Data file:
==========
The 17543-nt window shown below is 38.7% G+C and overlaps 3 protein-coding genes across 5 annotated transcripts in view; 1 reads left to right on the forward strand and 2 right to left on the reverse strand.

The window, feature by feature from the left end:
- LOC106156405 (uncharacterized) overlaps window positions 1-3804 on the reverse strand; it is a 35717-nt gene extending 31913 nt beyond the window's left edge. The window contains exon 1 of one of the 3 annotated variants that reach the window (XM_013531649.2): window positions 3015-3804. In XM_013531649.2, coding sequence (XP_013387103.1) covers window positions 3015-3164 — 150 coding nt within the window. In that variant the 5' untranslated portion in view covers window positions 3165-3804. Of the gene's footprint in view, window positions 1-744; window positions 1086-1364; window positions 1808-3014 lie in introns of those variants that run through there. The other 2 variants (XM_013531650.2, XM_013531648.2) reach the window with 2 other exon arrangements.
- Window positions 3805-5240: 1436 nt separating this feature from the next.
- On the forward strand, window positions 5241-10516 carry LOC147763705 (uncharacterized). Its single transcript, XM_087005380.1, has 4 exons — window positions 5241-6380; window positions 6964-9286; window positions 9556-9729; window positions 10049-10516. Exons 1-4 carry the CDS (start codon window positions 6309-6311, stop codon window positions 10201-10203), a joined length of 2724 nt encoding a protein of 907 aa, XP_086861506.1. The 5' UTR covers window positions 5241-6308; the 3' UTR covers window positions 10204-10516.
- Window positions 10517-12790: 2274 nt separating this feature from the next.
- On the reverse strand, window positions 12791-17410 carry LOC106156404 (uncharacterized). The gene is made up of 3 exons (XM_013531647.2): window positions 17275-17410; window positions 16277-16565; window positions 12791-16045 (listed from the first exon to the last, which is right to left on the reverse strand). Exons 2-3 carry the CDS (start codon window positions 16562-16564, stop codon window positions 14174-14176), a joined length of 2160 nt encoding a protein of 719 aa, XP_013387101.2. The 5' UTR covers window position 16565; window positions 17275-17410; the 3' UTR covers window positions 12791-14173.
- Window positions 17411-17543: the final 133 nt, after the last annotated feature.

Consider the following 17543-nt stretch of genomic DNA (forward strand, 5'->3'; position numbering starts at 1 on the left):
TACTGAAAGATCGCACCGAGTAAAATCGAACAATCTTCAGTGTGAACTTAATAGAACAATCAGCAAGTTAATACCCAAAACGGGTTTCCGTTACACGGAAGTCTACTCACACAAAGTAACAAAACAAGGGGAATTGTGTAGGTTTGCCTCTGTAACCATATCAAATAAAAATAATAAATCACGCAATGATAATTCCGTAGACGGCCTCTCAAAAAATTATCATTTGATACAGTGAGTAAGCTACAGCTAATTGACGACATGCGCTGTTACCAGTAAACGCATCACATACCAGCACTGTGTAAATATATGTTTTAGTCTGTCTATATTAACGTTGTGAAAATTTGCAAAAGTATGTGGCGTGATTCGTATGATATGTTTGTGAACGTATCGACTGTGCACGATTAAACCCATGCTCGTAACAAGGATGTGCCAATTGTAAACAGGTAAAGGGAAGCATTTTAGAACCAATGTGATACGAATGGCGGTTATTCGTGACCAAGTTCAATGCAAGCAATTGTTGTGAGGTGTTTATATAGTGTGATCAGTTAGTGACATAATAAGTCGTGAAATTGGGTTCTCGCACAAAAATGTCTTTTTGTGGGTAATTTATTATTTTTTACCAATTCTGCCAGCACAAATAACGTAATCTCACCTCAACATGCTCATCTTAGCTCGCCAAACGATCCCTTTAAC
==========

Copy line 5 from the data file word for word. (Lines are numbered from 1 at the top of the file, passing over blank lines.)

- On the forward strand, window positions 5241-10516 carry LOC147763705 (uncharacterized). Its single transcript, XM_087005380.1, has 4 exons — window positions 5241-6380; window positions 6964-9286; window positions 9556-9729; window positions 10049-10516. Exons 1-4 carry the CDS (start codon window positions 6309-6311, stop codon window positions 10201-10203), a joined length of 2724 nt encoding a protein of 907 aa, XP_086861506.1. The 5' UTR covers window positions 5241-6308; the 3' UTR covers window positions 10204-10516.